Have you ever scrolled through your social media feeds, flipped through the pages of a magazine or read a blog post that has made you think, “Wow, do they have it good. I wish I was there doing that!” If you’re human, the answer is an overwhelming yes because we’re bombarded with perfectly curated lives on blogs and through social media. All of this can make us think that our life circumstances can’t compare and that where we are doing what we’re doing is somehow lesser and not good enough. But that’s not the case at all and the grass is not always greener. Social media has changed how we view ourselves in relation to others and the effects aren’t always positive.
The grass is not always greener
Recently, Christine of C’est Christine wrote a refreshingly honest post on the topic of authenticity online after receiving an email from a reader who started out her email to Christine with, “You’re living my dream life.” She was taken aback. Christine eloquently writes:
It was flattering, and yet, a bit jarring: am I even living my own dream life? Because, in all seriousness, the life I imagine in my dreams does not involve fluorescent lights and subway rats and forking over most of my paycheck to rent. I live in one of the world’s most expensive cities, a metropolis that’s crowded and cultural, stunning and dirty, the best on a good day and the worst on a bad day. I work in an office that’s housed in an architectural gem with expansive views, but I’m still surrounded by glowing computer screens and HR policies. I trudge in with the morning commuters and rush home on the evening train, working for those two glorious days of freedom (and yet, spend most of my weekend cleaning the bathroom and buying groceries and squeezing in a workout).
She perfectly frames what big city life is like for most of us despite the fact that we’re only getting half the story online. We’re only getting the story the author writes for us and shows us via pictures. It’s a carefully crafted story and we all do it. We post pics of ourselves having fun, going cool places and taking five seconds to ensure our dreamy Instagram snap gets enough likes to make us feel like it was worth the effort.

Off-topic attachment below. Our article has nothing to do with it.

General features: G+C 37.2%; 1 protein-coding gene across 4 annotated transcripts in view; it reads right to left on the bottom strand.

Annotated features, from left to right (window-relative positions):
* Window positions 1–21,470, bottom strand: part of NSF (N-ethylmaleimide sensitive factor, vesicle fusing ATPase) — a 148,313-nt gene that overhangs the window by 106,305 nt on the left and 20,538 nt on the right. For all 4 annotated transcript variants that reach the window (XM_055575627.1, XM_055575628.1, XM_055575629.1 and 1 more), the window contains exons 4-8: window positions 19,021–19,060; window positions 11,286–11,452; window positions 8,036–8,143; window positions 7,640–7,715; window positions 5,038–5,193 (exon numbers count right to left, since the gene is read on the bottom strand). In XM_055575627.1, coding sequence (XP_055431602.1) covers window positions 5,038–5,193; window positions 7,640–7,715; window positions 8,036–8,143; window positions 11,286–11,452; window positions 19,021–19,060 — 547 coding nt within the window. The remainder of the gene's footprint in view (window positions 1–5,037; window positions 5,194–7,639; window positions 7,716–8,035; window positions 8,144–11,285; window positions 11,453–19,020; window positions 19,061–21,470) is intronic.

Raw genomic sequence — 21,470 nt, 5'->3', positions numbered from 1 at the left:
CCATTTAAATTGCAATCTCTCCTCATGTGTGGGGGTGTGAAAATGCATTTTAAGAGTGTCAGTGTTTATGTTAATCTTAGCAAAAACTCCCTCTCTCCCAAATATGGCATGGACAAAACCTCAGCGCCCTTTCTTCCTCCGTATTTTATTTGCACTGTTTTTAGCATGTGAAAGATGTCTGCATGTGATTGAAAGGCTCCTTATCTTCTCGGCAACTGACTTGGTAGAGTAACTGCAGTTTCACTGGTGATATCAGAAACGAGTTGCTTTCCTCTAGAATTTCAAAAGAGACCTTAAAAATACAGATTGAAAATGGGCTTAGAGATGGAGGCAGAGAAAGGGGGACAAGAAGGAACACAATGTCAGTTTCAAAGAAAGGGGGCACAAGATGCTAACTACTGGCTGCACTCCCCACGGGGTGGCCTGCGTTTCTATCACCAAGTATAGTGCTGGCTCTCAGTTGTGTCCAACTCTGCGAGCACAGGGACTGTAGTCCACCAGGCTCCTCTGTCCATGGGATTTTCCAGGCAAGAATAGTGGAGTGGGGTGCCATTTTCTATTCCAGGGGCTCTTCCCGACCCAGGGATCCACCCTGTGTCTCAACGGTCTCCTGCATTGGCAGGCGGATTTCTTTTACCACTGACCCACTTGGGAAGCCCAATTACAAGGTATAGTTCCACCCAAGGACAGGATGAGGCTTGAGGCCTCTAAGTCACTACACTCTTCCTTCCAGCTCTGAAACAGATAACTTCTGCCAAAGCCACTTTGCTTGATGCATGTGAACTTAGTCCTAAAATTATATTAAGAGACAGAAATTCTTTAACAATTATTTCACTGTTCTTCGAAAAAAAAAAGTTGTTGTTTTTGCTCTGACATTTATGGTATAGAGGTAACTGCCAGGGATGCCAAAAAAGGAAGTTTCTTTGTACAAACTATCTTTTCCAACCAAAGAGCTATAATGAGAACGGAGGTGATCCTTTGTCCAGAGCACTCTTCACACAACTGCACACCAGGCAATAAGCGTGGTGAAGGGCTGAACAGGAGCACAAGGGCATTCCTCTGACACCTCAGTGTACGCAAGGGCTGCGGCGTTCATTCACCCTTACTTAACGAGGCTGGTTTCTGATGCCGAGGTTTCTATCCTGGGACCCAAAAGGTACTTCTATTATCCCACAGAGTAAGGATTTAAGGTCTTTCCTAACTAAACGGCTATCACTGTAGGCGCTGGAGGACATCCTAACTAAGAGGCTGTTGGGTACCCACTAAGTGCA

We have to realize that the small sliver of what we’re seeing online is exactly that — just a small portion of what’s really going on and not the full reality.
There’s no ugly or sad or mad. Who wants to see or read that?
Christine beautifully closes her post with the following:
I guess all I’m trying to say is that romanticizing and idealizing my life (or any other slice of the internet) isn’t going to improve yours: only you can do that, because only you know what what your behind-the-scenes looks like compared to the highlight reel.
So true and beautifully stated.
Sometimes as expats — or those looking to escape their current life/career/family situation — it’s easy to peer into others’ lives and feel a sense of envy or even sadness that you’re not there doing that.
If we’re always looking around for greener grass, we’re completely blind to everything we do have right in front of us.
So how can you stay grounded and not feel like you’re doing it all wrong and missing out on all the good stuff that everyone else seems to be doing?
Keep these points in mind:
No matter where you live and what you’re doing, something else will always look appealing.
Right now I’d give anything for some froyo. Does that mean I want to move to the US? No. It just means I’m missing a delicious blend of frozen yogurt from Red Mango with dark chocolate and coconut and a few sprinkles. I’ll get over it. Is life in France amazing all the time? No. And neither was life in NYC. Or anywhere. Life is a collection of experiences and hopefully if you do it right, you’ll look back and be happy with your choices and the things you’ve gone through and triumphed over. Go and do what appeals to you and remember you’re never stuck.
Remember that what you see online is what people choose to show you.
Me included. We put our best selves forward online and curate what we want others to see. It’s real but it’s not the full story — and it’s not supposed to be. I try to keep it real around here and show you the good and the bad, but more times than not I show you the fun day trips we take, the pretty pictures and the aspects of France that are positive. No one wants to hear about family issues, illness, personal problems and all the other very real aspects of life but that maybe no one would “like” while scrolling through a Facebook feed. We show others the best.
Do YOU & the hell with the rest.
The grass is NOT always greener somewhere else. It’s just different. And don’t forget the grass is pretty damn green right where you are. On days you forget that, force yourself to look harder. On that note, I really do have to go mow my lawn…